Achilles Respect for Authority in The Iliad


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Achilles Respect for Authority in The Iliad

 

Respect for authority plays an important role in The Iliad. Achilles is a major

character in it whose views on authority change throughout the book. In Book

One, he seems to have no respect for King Agamemnon. Achilles questions

his judgment as well as rebelling against his authority. This is shown best

when Achilles says, "What a worthless, burnt-out coward I'd be called if I would

submit to you and all your orders." (Pg. 87 line 43-45). This is an outright lack

of respect directed toward Agamemnon. By Book Twenty-four however, his

views seem to have changed. Achilles talks to King Priam of Troy with respect.

An example in Book twenty-four is when Achilles and King Priam weep

together over their losses. Book One portrays Achilles as an individualist. This

was the accepted way of life in the Bronze Age, which is when Achilles lived.

The people who lived in Greece during that era were very selfish and

self-centered. Achilles is not the only character in The Iliad who acts this way.

Agamemnon, king of the Greeks, is also a very selfish character in this epic

poem. The conflicts between these two major characters have catastrophic

results. Because Agamemnon doesn't want to give up Chryseis, his war-prize,

Apollo cast a plague on the Greeks. Achilles goes to Agamemnon and asks

him to return the girl to her father so the plague will end. He agrees to return

her, but he doesn't want to be left empty-handed. He returns Chryseis to her

home, and he takes Briseis, a war-prize of Achilles. Achilles is so angry with

Agamemnon that he vows to stop helping him fight the Trojans. As the battle

goes on, Agamemnon realizes how important Achilles and his Myrmidons are

to the Achaean troops. The King of the Greeks then swallows his pride and

offers gifts to Achilles if he will come back and help fight. Achilles, however, is

so stubborn that he refuses all the gifts and will not allow his troops to fight.

When he is offered the gifts he rudely responds, "I hate the man

 [Agamemnon] like the very gates of death who says one thing but hides

another in his heart."(Pg. 262 lines 378-379) This quote shows how much

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Achilles is hurt by what Agamemnon has done. When Odysseus leaves

Achilles' tent, Achilles best friend Patroclus persuades Achilles to lend him his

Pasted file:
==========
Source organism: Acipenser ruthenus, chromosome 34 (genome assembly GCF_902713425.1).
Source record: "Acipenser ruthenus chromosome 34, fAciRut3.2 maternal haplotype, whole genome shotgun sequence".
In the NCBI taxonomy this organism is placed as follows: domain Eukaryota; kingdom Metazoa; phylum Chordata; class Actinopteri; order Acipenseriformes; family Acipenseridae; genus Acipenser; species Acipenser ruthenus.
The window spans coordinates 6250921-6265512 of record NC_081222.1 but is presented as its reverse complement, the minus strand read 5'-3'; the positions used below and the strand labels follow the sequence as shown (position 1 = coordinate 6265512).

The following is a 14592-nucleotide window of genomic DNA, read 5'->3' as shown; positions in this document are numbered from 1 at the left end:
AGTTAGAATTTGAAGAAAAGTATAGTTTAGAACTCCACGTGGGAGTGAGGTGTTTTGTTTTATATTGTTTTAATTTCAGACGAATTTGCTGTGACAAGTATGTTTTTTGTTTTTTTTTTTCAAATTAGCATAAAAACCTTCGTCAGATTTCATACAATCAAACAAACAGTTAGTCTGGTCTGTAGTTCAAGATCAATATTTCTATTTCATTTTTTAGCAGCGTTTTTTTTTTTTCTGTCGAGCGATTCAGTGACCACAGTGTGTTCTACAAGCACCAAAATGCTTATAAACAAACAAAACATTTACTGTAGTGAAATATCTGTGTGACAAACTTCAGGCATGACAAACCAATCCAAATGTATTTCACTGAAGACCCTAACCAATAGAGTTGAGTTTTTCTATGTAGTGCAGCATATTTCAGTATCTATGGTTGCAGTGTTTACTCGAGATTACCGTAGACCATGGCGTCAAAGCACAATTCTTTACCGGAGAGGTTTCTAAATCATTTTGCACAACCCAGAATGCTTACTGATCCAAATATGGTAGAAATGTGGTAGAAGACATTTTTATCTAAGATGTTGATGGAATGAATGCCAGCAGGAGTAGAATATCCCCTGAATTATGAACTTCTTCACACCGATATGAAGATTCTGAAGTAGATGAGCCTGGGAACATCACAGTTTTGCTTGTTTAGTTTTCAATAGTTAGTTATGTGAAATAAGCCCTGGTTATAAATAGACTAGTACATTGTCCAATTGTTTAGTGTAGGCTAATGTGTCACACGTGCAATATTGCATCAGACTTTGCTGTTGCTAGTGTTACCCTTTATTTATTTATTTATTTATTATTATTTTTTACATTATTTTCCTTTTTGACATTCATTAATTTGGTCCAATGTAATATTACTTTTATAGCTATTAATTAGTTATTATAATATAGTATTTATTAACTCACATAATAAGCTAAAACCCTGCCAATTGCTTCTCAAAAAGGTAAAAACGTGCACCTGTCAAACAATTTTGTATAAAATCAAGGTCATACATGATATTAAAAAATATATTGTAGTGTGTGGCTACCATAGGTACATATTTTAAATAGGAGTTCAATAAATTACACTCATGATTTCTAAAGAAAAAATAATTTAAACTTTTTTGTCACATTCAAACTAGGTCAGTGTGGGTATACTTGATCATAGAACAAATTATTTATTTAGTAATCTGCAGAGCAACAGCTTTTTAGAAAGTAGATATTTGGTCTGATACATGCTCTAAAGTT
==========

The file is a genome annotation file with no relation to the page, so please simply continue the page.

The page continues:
armor so the Trojans will think it is Achilles and they will run away. This event

ends with the death of Patroclus. Achilles then realized that he lost his friend

because he had refused Agamemnon's gifts and chose not to fight. The death

of his friend is also a result his lack of respect for the kings authority. If he had

done what Agamemnon said, none of this would have taken place. Achilles

notices this, and in Book Twenty-four, he has changed. After Achilles rejoins

the battle and avenges his friend's death by killing Hector, he tries to destroy

the body by dragging it behind his chariot. Zeus notices this and protects the

body from deterioration and physical destruction. He then sends Thetis,

Achilles' mother, down to tell the warrior to return the body to King Priam. He

honors the wishes of his mother as well as the Gods. This is one type of

respect he shows, but he also shows respect to King Priam when he comes to

retrieve his son's corpse. After talking to King Priam, Achilles develops a bond

with Priam and sees the King as a father figure. With this new love for King

Priam, Achilles agrees to help him as much as he can. He grants Priam a truce

for twelve days so the Trojans can bury Hector, Achilles gives King Priam a

place to sleep for the night, and he has Hectors body washed. His respect for

the King can be shown when Achilles says, "All will be done, old Priam, as you

command." (Pg. 610 line 786). Achilles seems to have changed his ways on

dealing with authority figures. Books One and Twenty-four portray Achilles as

a different person. Book one shows him as a selfish person who doesn't care

about anyone else as long as he gets what he wants. When he doesn't get it,

he acts like a child and complains. In the later books of the poem, Achilles has

changed a great deal. He starts to think of others and their feelings. He

changes from being selfish to having a selfless attitude. These new traits that

Achilles possesses are the same ones that Hector lived with. Hector was a

very selfless person who lived with Iron Age values and constantly thought of

others and respected authority figures. Throughout the poem, Achilles actions

have made him reflect on what he could do better. Showing respect to those

who have earned it is probably the most important lesson that he has learned.

His actions in Book One affect not only his life but also the life of his friend and

the lives of other Greek soldiers. Toward the end of The Iliad, Achilles

understands that all these effects derive from one episode of selfishness that

took place in Book One with Agamemnon. This one occasion has a ripple

effect on the lives of the Greeks. Achilles understands this, and changes his

ways to avoid other conflicts with humans as well as with the Gods.


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